A bike is not just part of Neah Evans’ job. It is her escape from life’s troubles.
Evans, part of Great Britain’s endurance track cycling squad, returned home to Cuminestown, near Turriff, last weekend.
She was able to get out on her bike and away from the chaos and hysteria enveloping the country.
However, she worries about a time where that might not be possible. Across Europe, various nations have restricted liberties and prevented people going outside, in a bid to combat the spread of coronavirus.
Such measures have not yet been implemented by the UK government.
Solo exercise is still encouraged as a vital way of not only maintaining physical health but mental stability too.
“The best thing for me is going out on the bike,” said Evans, a double medallist from the 2018 Commonwealth Games.
“I did three hours on the bike on Thursday and completely forgot the country is nearly in lockdown.
“For me it’s huge because a lot of the time, I go out and do a lot of my thinking on my bike. It’s a relaxed time to take it all in and process things. For mental health it’s absolutely massive.”
Exercise is taking on ever-greater importance but the risk of infection is greater in close proximity.
Evans has colleagues out in Tenerife who were told by authorities there to get off their bikes, as Spain cracks down on any non-essential journeys.
“I completely agree that you don’t want to spread it, but you need to think about people’s sanity,” added Evans. “All this about keeping two metres away from other people; you can go out, ride your bike and get space. That would transform many people’s lives.
“Even if it’s not cycling. It could be going for a walk. It’s huge and the government would be smart to encourage that. It’s about being sensible with it – I’m not expecting people who have never ridden a bike to go to the shop and buy one.
“But it’s so easy to get caught up in the panic and the unknown. To go out and forget everything for a couple of hours is huge.”
Evans’ own plans are up in the air. She came home to get greater miles under her belt and had planned to return to Manchester next week. However, it is not known whether the velodrome will still be open for use come the time she intended to head home.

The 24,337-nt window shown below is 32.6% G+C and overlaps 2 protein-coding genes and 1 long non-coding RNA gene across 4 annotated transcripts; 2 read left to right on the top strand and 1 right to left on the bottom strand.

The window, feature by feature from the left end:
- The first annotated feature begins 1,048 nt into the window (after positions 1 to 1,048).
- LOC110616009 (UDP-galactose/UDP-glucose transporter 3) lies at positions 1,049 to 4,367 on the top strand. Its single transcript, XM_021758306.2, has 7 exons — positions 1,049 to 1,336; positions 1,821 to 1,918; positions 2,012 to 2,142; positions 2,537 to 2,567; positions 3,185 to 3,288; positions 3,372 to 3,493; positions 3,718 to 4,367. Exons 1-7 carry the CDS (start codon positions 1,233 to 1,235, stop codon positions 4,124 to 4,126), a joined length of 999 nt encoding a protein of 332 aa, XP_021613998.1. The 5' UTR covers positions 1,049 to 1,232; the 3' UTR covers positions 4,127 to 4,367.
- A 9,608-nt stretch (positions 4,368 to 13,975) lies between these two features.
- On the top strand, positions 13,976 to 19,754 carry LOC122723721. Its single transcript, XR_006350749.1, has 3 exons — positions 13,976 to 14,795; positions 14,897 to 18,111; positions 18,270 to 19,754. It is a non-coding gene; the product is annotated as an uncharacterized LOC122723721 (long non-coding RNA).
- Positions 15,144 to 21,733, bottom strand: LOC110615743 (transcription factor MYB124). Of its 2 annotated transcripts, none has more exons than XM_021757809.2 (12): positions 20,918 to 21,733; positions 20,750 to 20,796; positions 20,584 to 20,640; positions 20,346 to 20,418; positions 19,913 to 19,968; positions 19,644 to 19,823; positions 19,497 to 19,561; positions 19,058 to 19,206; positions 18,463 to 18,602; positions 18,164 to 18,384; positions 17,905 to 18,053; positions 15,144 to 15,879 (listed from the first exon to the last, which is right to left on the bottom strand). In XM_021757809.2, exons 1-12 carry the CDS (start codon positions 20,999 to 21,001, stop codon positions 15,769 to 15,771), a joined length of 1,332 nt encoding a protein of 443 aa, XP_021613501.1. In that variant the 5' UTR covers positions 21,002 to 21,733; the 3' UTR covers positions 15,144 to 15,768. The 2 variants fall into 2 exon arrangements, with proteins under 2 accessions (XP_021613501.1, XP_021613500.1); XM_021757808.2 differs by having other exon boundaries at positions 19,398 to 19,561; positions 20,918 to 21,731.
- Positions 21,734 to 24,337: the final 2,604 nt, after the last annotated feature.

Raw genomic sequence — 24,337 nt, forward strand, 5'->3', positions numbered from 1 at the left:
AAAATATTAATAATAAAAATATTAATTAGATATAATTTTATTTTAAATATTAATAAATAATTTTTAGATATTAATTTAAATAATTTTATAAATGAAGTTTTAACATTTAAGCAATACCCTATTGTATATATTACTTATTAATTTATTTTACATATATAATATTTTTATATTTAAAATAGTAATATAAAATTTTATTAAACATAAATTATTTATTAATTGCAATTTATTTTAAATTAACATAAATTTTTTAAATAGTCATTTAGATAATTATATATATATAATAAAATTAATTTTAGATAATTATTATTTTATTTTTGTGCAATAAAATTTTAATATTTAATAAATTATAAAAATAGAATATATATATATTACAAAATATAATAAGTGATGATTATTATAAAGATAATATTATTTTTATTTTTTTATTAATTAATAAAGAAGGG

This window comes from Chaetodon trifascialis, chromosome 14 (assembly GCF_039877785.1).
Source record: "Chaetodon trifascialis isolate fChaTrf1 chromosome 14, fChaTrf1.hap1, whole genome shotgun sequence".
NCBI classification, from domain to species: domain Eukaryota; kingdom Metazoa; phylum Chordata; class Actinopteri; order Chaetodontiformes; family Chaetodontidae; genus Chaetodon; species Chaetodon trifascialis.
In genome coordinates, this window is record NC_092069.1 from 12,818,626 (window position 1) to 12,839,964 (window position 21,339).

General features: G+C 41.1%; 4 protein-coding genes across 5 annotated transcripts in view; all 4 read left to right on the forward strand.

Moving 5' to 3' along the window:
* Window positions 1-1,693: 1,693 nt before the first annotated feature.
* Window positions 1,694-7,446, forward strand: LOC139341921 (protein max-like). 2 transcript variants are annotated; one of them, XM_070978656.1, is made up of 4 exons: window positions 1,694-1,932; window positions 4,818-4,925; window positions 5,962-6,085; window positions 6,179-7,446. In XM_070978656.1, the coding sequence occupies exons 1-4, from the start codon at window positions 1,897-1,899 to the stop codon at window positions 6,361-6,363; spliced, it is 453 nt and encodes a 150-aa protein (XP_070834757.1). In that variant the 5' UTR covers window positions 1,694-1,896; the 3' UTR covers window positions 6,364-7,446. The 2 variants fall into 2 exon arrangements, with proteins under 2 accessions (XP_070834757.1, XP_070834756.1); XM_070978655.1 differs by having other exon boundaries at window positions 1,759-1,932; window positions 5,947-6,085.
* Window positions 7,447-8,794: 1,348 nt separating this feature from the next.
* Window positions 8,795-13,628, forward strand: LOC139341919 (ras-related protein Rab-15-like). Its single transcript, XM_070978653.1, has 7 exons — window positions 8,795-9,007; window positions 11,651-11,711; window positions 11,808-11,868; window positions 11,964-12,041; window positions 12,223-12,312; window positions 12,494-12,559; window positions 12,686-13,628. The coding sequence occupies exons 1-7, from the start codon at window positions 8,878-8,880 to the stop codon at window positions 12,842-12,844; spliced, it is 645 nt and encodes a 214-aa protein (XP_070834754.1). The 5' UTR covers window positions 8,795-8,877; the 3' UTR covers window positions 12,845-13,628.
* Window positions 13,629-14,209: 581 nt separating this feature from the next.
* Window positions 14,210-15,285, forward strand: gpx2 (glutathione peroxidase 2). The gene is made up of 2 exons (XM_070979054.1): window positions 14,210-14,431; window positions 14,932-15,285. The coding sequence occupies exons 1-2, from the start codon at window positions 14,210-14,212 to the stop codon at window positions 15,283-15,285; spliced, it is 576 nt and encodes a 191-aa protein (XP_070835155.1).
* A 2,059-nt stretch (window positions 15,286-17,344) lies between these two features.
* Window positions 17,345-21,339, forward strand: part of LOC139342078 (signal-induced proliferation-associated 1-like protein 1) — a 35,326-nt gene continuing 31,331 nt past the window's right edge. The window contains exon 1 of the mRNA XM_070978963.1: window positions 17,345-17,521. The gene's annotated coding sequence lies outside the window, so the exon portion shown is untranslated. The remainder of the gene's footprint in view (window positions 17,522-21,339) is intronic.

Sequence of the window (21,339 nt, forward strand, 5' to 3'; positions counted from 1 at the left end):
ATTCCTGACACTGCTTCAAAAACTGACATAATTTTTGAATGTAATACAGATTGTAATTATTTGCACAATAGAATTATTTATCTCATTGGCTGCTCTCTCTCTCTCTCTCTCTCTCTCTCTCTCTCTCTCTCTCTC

At the same time, viewpoints are still being banded about as to whether the Olympics should be going ahead this summer. Numerous athletes have come forward expressing scepticism about the proposed timing, given it is due to start on July 24.
Japan’s Prime Minister Shinzo Abe had pledged the games would proceed, while Lord Coe said it was too early to make a decision. Evans has her own Olympic ambitions with Team GB and would like to see a way found for it to proceed. However, she acknowledges any decision will have its detractors.
“We’ve seen football teams will lose so much financially – our funding comes through Olympic medals and we have always had this as a four-year target,” said Evans. “If that’s taken away, what happens?
“The games are going to happen or not happen, from what I understand. It’s not going to be postponed. I guess I’m happy I’m not the one that has to make the decision as whatever decision is made, there’s likely to be backlash.
“I would be happy even if they ran it behind-closed-doors, if the athletes are prepared to put themselves at risk or sign a waiver. But it might be the people of Japan who say they don’t want this huge influx of athletes. It’s an absolute minefield.”